Rosin and Whistling D string
When practicing tonight some rather odd sounds emanated from my violin towards the end of my practice session. It is difficult to describe, but very much like a hollow whistle and it was definitely from my D string.
Stopped, replayed the phrase, and it happened again. I've been working on this piece for 2 months and certainly never heard THAT sound before tonight - and as a returning beginner I've heard some odd sounds over the last 3 months - though much less often now - and this was new. After it happened the 3rd time in a row I decided to rosin my bow just to see if it would fix it, and it did - I usually just give it 2-3 swipes every 2 days and that did take care of things. (Piastro Oliv rosin)
Is this a normal sign of needing to apply rosin? A sign of something else?
Wipe the melted rosin off the string.
Wouldn't there be visible rosin on the string if there were too much? I wipe off my strings after each practice session... I should have mentioned that.
It definitely could mean you need to apply rosin. Try rosining more often and see if that gives you a more even and smooth tone. The same issue can happen to me when I think I have enough rosin but actually don't, for example I used to rosin every few days, but now I give a pass on the bow almost every practice session after I warm-up to get a feel for the bow. Those kinds of squeaks and whistles also happen more often for me when the strings are getting worn out as well. How old are your strings?
The most common cause of whistling is poor technique, if your strings are clean. I can't remember the last time I managed to make the D squeal, but if your bowing is crooked, too light, too close to the bridge, or all three, anything is possible.
My strings are only 4 months old so age shouldn't be a factor. The second and third times it happened I was very focused on what/how my bow was doing & where it was. At my level that cannot be ruled out of course. The rosin application made an immediate difference, but that could also have been from a change of focus.
In my experience the D string is the first to let you know if there is a problem with the bow hair.
It also only happened on C (D3).
In the identical introductions to his violin and viola books "TONE experimenting with proportions on the violin/viola" Simon Fischer has written "High, harmonic-like, whistling sounds are the result of the bow being moved too fast or too light for the soundpoint; low, scraping, pressed, gritty sounds are the result of it being too slow or too heavy."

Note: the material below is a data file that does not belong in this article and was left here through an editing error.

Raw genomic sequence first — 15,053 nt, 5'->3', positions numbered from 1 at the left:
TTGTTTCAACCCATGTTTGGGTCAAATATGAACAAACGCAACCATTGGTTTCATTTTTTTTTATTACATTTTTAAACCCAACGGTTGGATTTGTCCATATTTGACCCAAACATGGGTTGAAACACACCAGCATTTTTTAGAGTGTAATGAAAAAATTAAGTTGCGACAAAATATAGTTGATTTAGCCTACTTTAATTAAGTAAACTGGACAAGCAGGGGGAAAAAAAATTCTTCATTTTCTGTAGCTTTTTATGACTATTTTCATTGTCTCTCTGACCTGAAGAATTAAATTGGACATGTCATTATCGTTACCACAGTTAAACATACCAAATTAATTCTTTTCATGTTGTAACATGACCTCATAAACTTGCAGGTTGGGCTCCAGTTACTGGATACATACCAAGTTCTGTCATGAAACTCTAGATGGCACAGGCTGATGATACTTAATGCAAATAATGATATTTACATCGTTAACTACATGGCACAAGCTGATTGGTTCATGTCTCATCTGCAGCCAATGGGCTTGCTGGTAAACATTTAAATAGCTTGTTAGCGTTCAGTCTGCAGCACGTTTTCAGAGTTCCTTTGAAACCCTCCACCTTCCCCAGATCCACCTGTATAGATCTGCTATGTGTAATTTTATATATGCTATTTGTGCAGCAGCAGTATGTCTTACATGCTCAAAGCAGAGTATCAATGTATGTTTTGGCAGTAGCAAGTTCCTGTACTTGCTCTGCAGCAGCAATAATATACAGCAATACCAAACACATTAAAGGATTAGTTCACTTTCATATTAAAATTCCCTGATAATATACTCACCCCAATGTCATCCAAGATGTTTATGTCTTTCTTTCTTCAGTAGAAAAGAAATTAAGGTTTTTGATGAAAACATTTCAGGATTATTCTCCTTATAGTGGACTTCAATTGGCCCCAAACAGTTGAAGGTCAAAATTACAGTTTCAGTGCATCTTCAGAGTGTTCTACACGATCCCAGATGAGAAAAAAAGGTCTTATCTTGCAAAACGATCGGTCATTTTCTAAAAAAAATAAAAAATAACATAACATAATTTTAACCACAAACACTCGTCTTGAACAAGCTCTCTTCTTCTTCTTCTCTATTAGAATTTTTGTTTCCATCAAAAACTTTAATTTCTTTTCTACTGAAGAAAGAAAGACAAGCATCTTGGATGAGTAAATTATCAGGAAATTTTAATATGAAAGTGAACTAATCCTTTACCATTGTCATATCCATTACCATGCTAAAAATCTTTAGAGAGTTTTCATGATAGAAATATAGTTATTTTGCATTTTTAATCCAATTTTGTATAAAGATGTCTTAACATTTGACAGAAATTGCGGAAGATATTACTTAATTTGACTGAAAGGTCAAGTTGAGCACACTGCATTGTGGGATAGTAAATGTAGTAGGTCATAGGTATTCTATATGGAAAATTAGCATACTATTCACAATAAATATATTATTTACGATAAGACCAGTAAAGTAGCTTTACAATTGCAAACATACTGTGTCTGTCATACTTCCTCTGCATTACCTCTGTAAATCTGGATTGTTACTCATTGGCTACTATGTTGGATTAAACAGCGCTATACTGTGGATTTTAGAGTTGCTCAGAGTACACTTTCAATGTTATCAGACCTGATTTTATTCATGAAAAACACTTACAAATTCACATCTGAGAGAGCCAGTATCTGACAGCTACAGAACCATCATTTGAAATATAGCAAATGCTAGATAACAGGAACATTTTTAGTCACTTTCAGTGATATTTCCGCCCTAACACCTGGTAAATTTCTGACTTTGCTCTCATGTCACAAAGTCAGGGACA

Thank you Andrew! As I become more experienced it will be easier to figure out what is going on and how best to address it. I certainly wasn't ruling out my technique, which is quite basic at this point. It was very perplexing as I thought I had ruled out "the usual suspects", or thought I had, which led to the rosin conclusion. Then I couldn't find that particular symptom listed as a common sign of that.
Going one step further, Simon Fischer enumerates 5 bowing soundpoints, Point 5 (five) is just over the end of the fingerboard and point 1 (one) is as close to the bridge as you can usefully bow.
Andrew - thank you for the additional explanation, and the light just dawned on me. It wasn't that the weight on my bow and my speed was incorrect (which meant I didn't find my usual suspects at fault) - but rather that particular combination should have been on another sound point instead of right in the middle where I normally play - thus producing that very strange sound. Time for me to do some research and find Fisher's full discussion on this. I just received "The Violin Lesson" and haven't had a chance to dive into it - that will change this weekend.
Just a minor point about Soundpoint 5. For most violins the end of the fingerboard is at 2 octaves + a fifth, which is where Soundpoint 5 is. If you have a violin with a Baroque length fingerboard (as one of my violins has) the end of that fingerboard will be at 2 octaves, which is not necessarily the location for Soundpoint 5. So there may be a useable Soundpoint 6 at the end of the short fingerboard - you'll have to experiment and see what happens.
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